Saturday, August 01, 2009

Tale of Two Sisters

Splintered but unbroken and bearing the scars of where the vehicle came to rest, the tree stands on Main Street in the village of Greenwich, a half-mile from the Church Street home the two sisters who were killed in last month’s crash shared for the past 24 years.
"My grandmother was the type of person who would do anything for anybody," Lori Perillo said.
"Whether it was money, or groceries, or needing a ride somewhere, there were no questions asked. She was always giving of herself. And that is her legacy. Her giving and nurturing way is what we hold onto in her memory," said Perillo, whose 85-year old grandmother, Nora Biercuk, was killed along with Biercuk’s 90-year-old sister, Florence Wawskiewicz, when their car struck a tree in the village last month.

The sisters did everything together, Perillo recalled of their activities, which included trotting around town to visit friends, making regular stops at the post office and the supermarket, or sharing lunch at area restaurants.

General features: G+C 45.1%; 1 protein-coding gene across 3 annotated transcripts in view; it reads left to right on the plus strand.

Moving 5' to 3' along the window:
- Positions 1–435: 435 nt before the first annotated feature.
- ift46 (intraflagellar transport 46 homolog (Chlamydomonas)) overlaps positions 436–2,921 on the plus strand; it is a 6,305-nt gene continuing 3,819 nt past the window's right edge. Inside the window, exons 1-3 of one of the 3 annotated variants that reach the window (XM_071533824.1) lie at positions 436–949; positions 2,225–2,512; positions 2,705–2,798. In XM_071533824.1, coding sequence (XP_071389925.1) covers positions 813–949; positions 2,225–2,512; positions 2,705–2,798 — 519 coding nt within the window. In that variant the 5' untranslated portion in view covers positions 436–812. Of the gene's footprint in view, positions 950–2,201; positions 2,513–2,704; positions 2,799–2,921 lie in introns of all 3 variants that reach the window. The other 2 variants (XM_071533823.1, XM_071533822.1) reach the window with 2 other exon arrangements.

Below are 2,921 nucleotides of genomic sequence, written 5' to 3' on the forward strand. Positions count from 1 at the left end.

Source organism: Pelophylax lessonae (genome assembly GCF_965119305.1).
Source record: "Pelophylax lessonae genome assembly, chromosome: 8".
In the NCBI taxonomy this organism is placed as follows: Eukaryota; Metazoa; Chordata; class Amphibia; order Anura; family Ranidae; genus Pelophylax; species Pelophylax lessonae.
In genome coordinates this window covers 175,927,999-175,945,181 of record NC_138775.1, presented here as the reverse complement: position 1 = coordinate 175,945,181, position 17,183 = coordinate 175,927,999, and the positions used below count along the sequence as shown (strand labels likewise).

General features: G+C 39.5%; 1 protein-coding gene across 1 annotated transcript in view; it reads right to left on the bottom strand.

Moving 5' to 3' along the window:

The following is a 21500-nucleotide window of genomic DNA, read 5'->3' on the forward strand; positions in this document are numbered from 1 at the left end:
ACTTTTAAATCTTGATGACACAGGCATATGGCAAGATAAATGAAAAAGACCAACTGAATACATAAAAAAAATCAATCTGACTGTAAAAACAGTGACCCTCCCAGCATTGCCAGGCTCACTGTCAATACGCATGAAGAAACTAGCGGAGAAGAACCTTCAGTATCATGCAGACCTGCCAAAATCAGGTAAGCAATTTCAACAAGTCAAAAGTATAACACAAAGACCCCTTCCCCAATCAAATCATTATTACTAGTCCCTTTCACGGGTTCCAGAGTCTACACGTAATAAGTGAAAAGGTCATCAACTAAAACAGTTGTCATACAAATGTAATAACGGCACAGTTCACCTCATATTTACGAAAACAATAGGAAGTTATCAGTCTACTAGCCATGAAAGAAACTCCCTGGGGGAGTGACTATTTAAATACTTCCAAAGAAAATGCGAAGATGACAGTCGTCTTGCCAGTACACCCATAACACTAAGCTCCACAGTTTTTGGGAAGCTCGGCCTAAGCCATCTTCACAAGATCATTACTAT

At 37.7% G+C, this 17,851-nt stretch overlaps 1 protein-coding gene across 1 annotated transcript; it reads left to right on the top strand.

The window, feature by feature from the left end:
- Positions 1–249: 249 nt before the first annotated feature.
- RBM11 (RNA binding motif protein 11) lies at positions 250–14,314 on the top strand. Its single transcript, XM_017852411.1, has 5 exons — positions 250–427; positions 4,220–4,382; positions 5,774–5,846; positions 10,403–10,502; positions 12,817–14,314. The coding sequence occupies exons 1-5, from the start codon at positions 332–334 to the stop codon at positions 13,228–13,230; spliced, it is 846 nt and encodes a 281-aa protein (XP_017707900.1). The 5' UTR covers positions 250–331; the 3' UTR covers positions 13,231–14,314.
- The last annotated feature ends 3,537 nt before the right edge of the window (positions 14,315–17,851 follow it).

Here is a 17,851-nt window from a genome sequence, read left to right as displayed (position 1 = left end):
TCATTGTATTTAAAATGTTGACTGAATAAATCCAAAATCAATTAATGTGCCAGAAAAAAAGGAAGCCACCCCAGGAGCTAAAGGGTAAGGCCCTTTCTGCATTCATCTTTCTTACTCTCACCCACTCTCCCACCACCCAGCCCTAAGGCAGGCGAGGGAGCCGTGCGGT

"Side-by-side, they were inseparable," she said.Nora graduated from Saratoga Springs High School shortly before World War II.
Her husband, Edward, served in the 45th Infantry Division of the U.S. Army from 1943 to 1945 and saw action in Italy, Germany and France. A service with military honors was delivered at the Gerald B.H. Solomon Saratoga National Cemetery after his passing several years ago.

The sisters shared a fondness for the village that was reciprocated by the people who lived there, and they could often be found sitting on their front porch on Church Street, watching the goings on at the gazebo in Mowry Park across the road.

"They would sit out there and watch all the people coming and going, the wedding ceremonies, the concerts," Perillo said. "They loved to sit out there listening to the music and tapping their toes."

Family members have begun a fundraising effort to honor the sisters by placing a memorial bench and landscaping inside the parkwhere the two sisters spent so much of their time, Perillo said.

The Post-Star, July 24, 2009
by Saratoga Bureau writer Thomas Dimopoulos